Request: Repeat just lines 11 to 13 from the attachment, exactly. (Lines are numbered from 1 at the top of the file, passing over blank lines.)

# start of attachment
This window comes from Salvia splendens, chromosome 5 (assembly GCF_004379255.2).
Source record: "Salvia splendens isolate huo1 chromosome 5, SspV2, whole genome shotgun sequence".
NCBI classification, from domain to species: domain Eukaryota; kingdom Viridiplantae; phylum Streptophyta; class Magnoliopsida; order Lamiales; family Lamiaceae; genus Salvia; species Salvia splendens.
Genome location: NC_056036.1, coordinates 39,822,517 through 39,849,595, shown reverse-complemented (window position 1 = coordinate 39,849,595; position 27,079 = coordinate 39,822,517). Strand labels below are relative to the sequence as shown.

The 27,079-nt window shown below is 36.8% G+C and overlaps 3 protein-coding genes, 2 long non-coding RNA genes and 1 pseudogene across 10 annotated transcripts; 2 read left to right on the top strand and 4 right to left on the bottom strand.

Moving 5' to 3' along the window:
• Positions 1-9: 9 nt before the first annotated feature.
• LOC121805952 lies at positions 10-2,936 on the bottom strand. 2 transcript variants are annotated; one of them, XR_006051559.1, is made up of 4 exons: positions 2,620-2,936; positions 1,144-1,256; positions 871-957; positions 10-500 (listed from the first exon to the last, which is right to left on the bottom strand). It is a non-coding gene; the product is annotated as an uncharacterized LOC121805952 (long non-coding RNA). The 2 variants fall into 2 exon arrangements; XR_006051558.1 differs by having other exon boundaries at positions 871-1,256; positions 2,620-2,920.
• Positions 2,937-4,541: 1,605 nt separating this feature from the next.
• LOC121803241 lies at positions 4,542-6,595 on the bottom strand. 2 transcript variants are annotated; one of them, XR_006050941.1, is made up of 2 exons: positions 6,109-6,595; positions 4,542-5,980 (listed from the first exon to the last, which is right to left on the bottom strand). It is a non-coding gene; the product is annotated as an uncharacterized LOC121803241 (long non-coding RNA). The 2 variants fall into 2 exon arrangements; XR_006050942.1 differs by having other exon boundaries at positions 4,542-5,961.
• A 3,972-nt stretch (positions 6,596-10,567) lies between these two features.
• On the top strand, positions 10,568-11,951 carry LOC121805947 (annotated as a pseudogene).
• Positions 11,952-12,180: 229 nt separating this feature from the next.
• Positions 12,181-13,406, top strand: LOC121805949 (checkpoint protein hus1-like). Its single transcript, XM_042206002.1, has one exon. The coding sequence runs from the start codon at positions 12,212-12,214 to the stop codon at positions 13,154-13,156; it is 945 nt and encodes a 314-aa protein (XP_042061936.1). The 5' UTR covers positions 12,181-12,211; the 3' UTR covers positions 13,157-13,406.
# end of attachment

• A 3,972-nt stretch (positions 6,596-10,567) lies between these two features.
• On the top strand, positions 10,568-11,951 carry LOC121805947 (annotated as a pseudogene).
• Positions 11,952-12,180: 229 nt separating this feature from the next.